Q: I think that’s the first time that the Yale fight song was sung on the NFL Network.

A: Yeah, they didn’t do a very good job but hey, at least they tried.


Q: You just touched on the atmosphere slightly, but did you know what to expect in terms of the types of players and the intensity?

A: I actually set a bar in my head that was a little higher than reality. I went in there with an expectation of how intense and how big and strong these guys were going to be, and I purposely overestimated them a bit so when I showed up there, I was mentally ready to go and to compete. Everybody talks a lot about the discrepancy in level of competition between the Ivy League and maybe a bigger conference, but I think I was able to show we can ball in the Ivy League too.


Q: You and Zach Hodges of Harvard were there representing the Ivy League. How do you think the league’s profile is changing in the eyes of NFL talent evaluators?

A: I don’t know how much we were able to change in week, but we definitely earned a certain level of respect. You walk in there and a lot of guys thought I was from [Brigham Young University] — they didn’t think I was from the Ivy League. They’re expecting to knock you on your back and you go out there and actually compete and actually push back, and in some cases, actually push them on their backs. They were a little surprised like “Woah, woah, woah, what’s going on here? Dang, Ivy League kids.”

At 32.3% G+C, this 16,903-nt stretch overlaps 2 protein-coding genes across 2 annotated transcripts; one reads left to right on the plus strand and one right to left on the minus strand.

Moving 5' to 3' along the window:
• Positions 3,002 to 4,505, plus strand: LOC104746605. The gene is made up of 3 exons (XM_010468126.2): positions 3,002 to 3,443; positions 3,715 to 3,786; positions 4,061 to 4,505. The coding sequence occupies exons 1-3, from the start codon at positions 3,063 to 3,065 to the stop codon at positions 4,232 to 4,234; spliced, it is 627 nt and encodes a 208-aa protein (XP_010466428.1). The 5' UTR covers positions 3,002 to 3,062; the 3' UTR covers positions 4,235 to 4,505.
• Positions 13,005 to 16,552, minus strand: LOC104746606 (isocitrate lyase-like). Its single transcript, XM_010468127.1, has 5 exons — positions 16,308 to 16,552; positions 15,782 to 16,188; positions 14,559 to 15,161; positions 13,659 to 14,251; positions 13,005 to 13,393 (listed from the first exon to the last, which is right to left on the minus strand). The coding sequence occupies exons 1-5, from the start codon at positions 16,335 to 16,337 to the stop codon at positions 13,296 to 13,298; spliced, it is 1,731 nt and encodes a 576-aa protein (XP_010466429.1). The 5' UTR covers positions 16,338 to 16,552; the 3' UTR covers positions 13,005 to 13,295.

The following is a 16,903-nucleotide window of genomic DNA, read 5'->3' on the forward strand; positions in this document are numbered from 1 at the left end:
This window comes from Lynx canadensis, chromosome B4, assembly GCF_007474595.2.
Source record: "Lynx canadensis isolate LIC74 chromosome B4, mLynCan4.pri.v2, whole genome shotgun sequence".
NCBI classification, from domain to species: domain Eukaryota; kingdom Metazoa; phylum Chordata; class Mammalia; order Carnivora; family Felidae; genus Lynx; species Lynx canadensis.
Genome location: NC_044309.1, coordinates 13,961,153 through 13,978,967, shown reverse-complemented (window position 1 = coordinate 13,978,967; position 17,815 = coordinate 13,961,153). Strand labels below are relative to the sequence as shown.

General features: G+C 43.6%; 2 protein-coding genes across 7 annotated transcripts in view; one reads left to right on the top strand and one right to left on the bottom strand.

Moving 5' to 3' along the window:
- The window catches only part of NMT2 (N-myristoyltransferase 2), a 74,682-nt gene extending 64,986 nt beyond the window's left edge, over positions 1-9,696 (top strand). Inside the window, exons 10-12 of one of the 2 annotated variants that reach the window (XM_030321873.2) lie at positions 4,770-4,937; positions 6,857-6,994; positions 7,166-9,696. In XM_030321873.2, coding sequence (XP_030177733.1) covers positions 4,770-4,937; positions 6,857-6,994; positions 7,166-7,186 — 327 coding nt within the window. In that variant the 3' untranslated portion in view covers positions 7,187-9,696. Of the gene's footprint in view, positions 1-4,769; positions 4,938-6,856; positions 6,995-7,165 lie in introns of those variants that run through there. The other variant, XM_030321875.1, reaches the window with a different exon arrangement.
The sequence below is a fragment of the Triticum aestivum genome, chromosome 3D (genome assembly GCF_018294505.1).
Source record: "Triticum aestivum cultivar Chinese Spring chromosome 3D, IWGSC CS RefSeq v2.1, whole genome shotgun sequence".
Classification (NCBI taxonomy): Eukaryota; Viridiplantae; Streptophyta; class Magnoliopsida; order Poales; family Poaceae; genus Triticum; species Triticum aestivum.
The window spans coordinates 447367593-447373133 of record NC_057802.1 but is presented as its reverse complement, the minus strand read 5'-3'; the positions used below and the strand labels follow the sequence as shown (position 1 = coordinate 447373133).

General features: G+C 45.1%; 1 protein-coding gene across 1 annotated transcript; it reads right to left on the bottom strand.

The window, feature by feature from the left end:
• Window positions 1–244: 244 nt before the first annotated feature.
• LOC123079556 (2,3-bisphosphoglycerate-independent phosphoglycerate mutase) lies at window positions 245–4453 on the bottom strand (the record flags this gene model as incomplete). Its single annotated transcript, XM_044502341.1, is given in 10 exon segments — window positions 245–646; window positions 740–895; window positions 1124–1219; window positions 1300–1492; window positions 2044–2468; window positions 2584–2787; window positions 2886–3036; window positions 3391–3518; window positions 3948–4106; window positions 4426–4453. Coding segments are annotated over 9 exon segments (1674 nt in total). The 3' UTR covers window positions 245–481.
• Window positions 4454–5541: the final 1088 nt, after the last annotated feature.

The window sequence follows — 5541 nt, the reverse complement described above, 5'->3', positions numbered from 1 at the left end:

Q: Then in terms of projecting your talent to the NFL, the prevailing sense going into the week seemed to be that you’d have to play more fullback to have a role. What’s your response to that and do you think you improved your case that you can play tailback on Sundays next year?

A: It was a blessing that I got taken as a fullback there because obviously you can turn on my tape and see that I’m a tailback and then the question becomes, “Is he a tailback when it comes to stiffer competition?” But going in as a fullback and showing that I could block some of the best players in the country showed off my versatility as a fullback and then getting into the game at tailback, well I only got a couple carries, but I definitely made the most of those because I scored on half my carries. I definitely made some guys miss and showed off my halfback skill set. Even [with] a limited number of reps, I was still able to do what I did in the Ivy League but against the best guys in the country.